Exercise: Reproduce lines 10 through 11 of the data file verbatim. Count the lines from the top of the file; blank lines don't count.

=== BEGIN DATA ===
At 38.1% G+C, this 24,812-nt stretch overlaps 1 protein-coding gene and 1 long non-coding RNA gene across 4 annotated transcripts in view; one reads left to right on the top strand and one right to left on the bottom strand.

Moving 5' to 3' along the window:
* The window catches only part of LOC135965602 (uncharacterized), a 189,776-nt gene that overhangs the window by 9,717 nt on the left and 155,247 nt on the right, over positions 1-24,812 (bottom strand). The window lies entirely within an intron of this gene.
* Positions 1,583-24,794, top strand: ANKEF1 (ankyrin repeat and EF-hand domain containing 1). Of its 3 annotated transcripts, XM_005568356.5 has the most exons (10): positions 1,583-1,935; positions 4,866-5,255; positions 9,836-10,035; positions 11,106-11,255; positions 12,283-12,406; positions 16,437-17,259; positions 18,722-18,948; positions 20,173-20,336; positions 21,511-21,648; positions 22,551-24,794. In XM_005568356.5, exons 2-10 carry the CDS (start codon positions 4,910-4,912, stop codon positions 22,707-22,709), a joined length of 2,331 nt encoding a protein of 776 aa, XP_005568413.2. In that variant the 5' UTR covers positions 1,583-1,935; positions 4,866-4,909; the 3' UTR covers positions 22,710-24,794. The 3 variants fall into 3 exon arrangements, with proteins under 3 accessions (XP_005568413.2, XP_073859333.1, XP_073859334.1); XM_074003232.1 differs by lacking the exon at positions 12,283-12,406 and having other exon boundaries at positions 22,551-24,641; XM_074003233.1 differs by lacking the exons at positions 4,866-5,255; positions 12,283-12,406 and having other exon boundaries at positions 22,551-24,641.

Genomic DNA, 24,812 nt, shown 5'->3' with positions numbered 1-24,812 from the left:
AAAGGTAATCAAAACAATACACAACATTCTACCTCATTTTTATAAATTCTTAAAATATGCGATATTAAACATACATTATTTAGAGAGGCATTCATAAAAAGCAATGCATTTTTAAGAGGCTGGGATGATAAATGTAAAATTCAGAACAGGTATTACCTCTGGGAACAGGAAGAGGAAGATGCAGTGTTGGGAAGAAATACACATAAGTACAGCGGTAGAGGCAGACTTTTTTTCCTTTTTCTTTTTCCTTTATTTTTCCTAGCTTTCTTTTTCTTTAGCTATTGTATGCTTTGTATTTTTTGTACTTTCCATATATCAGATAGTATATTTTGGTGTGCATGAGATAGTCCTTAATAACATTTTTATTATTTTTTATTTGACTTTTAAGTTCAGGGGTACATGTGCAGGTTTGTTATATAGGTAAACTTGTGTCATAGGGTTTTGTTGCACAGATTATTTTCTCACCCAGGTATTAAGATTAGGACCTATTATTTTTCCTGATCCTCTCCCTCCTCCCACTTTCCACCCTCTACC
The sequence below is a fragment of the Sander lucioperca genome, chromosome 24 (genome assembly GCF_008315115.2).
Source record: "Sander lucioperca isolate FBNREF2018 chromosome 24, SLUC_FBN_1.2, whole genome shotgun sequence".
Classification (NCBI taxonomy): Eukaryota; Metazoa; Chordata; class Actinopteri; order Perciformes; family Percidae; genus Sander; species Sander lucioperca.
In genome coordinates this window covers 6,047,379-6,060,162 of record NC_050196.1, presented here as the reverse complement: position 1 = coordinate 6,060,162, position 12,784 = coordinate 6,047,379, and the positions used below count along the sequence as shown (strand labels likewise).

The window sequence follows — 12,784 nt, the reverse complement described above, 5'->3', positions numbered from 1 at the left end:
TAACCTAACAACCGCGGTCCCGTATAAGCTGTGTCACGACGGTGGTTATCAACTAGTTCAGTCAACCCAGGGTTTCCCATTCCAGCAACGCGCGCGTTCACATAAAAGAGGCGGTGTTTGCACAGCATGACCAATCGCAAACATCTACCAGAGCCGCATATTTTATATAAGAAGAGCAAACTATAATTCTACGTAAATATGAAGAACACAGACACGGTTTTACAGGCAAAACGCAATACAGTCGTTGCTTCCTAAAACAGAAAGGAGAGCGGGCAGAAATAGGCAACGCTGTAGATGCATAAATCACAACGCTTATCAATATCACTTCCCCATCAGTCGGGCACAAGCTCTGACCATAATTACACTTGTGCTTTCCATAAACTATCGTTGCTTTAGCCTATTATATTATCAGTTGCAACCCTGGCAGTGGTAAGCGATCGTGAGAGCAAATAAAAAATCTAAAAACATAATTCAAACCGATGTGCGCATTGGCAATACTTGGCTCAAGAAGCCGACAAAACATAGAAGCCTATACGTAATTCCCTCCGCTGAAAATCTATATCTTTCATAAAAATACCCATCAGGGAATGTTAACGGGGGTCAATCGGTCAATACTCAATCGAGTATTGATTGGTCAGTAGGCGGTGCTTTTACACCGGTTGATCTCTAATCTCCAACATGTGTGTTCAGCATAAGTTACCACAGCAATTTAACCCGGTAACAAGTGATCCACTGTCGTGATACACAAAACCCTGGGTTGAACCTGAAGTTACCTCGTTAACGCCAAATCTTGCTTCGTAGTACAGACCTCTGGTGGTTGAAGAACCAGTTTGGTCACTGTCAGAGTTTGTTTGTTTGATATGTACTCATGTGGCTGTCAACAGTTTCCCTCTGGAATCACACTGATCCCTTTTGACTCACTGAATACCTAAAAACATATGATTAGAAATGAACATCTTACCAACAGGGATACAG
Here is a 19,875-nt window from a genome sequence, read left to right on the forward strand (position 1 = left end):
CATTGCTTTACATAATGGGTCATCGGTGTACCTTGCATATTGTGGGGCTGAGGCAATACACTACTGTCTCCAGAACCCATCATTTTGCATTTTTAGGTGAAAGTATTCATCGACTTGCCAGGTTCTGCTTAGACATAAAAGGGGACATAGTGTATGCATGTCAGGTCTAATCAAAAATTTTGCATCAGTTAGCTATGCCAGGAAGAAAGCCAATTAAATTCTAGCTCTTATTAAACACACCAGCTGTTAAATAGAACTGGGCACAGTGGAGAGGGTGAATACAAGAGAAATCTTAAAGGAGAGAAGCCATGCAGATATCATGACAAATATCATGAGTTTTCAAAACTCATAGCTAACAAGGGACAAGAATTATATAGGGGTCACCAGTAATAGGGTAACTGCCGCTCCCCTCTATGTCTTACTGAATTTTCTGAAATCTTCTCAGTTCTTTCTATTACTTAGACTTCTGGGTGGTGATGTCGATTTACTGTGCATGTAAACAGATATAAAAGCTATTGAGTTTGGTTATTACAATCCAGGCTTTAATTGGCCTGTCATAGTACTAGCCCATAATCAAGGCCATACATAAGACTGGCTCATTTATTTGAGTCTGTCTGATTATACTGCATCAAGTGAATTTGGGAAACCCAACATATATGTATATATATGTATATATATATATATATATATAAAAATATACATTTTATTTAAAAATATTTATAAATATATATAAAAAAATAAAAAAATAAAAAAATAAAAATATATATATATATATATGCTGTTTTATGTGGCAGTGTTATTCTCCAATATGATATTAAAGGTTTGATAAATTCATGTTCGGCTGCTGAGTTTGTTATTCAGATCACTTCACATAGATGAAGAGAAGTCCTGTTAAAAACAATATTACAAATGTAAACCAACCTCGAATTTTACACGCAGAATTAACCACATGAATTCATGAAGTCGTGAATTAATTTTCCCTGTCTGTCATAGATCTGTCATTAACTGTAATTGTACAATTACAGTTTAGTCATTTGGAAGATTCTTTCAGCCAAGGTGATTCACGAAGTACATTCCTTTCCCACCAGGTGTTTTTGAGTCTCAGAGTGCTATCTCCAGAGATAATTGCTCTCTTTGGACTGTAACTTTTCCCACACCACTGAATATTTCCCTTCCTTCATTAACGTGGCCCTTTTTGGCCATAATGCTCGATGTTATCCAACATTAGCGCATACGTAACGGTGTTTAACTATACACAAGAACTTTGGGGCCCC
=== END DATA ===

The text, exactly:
In genome coordinates this window covers 6,047,379-6,060,162 of record NC_050196.1, presented here as the reverse complement: position 1 = coordinate 6,060,162, position 12,784 = coordinate 6,047,379, and the positions used below count along the sequence as shown (strand labels likewise).

The window sequence follows — 12,784 nt, the reverse complement described above, 5'->3', positions numbered from 1 at the left end: